Increase in number of social workers struggling with mental health issues during Covid-19

Data shows vacancies for social workers have almost doubled since the start of the pandemic, while the Australian Association of Social Workers says the sector will need to grow by 15% over the next three years to meet demand .

Professor Patrick McGorry, executive director of the Orygen Youth Mental Health Service, says that since the start of the pandemic, the number of people affected by poor mental health is four times higher than those who have been infected with Covid- 19.

“This phantom pandemic is not going to go away like the real pandemic,” McGorry says, ahead of World Social Work Day on Tuesday.

“Just in North West Melbourne you have a thousand people on waiting lists – young women with anorexia, people with psychosis (and) suicidal people.”

Compounding worker shortages, McGorry says many social workers are being redeployed to help with the Covid response, such as filling out paperwork at vaccination centres.

AASW chief executive Cindy Smith says social workers are needed in child welfare, schools, aged care, hospitals, disability services and health community.

“Recent Royal Commissions into Elder Care, Disability and Veteran Suicides and Institutional Responses to Child Sexual Abuse have shown how much support is needed to help those affected,” she says. .

“These are all areas that social workers work in and the results of all of these investigations will require responses from social work.”

It is possible to specialize in areas such as family and domestic violence, palliative care or drug and alcohol abuse, while social workers are also a vital part of response teams dealing with natural disasters and climate change, Smith said.

UniSA’s social work program director, Patricia Muncey, says non-clinical roles are available to help influence future policy outcomes.

“If you are working in the area of ​​homelessness, for example, rather than working individually, you can explore what resources are needed for homeless people or how to enable them to cope if they are homeless for a long time” , ‘ she says.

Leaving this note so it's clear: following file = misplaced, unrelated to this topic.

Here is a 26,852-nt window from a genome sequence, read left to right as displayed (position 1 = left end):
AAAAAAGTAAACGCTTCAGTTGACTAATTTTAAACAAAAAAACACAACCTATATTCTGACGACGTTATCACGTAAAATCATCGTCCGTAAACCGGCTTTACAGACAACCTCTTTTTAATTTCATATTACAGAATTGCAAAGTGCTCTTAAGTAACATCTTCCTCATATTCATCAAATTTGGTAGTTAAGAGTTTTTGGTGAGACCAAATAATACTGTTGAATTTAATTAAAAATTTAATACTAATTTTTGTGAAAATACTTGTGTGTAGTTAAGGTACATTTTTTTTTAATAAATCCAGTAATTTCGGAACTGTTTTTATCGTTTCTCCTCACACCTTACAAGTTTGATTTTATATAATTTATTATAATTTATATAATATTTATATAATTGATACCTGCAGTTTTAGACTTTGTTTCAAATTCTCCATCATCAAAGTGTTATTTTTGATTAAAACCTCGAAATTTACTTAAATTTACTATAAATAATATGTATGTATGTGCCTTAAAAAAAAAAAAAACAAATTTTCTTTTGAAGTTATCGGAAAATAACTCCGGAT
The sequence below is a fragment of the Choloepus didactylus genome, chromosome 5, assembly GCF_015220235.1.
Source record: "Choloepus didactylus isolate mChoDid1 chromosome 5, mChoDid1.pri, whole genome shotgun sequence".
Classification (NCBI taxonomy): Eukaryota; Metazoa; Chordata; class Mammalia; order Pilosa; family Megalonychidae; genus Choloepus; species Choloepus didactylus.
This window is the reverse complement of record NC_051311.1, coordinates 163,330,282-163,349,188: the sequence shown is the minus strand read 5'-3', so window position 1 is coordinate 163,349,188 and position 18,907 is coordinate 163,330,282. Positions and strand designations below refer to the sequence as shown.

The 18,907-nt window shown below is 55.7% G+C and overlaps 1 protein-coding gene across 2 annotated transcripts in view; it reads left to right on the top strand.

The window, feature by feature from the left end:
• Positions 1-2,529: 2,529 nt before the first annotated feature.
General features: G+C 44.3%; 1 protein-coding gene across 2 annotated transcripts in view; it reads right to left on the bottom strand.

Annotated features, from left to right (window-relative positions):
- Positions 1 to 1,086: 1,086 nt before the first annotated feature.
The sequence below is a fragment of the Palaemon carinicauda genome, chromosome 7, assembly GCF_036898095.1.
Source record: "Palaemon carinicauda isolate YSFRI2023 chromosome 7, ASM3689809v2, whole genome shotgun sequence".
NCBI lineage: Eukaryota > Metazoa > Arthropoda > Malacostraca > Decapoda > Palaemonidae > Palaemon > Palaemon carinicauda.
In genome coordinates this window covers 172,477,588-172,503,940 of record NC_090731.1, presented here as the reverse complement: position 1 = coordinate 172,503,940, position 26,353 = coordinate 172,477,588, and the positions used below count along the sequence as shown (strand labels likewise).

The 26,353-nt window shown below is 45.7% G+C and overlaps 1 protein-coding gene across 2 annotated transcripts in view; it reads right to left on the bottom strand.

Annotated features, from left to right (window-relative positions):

Good job prospects for social work graduates are assured.

“If you’re willing to go to the countryside, it’s basically a guarantee that you’ll get a job,” says Muncey.

Australian Education Union President Correna Haythorpe said more social workers are needed to address the challenges caused by homeschooling during the pandemic.

“Remote learning has increased the sense of isolation that many children have felt, but they are also deeply worried about Covid, if they are safe or if they will get sick,” she says.

“Unfortunately we don’t think support in schools is at the level it should be and there is a real risk of children falling through the cracks.”

A strong demand for workers

The demand for social workers is so high that Carmen Tong was able to find work even before she graduated.

Tong took on a complex social worker position with the Australian Red Cross while completing her Masters in Social Work at UniSA.

After graduating, she moved on to a community financial inclusion worker position with Uniting Communities before eventually joining the philanthropic Wyatt Trust as Grants and Administration Manager.

Her work involves helping other social workers apply for grants for their clients, as well as conducting training sessions and grant evaluations.

“Financial hardship and declining mental health are certainly one of the most apparent impacts caused by the pandemic,” says Tong, who was one of the rising star finalists for the SA Social Worker of the Year Awards. last year.

“I started volunteering for the Red Cross when I was in primary school. The idea of ​​giving back to society and helping the most vulnerable members of our community are deeply rooted traits that have underpinned my academic and professional choices.

“Knowing that I can make an impact on someone’s life, even as small as listening to people’s stories and seeing the smiles on people’s faces, makes me feel like all my work and effort are worth it.”


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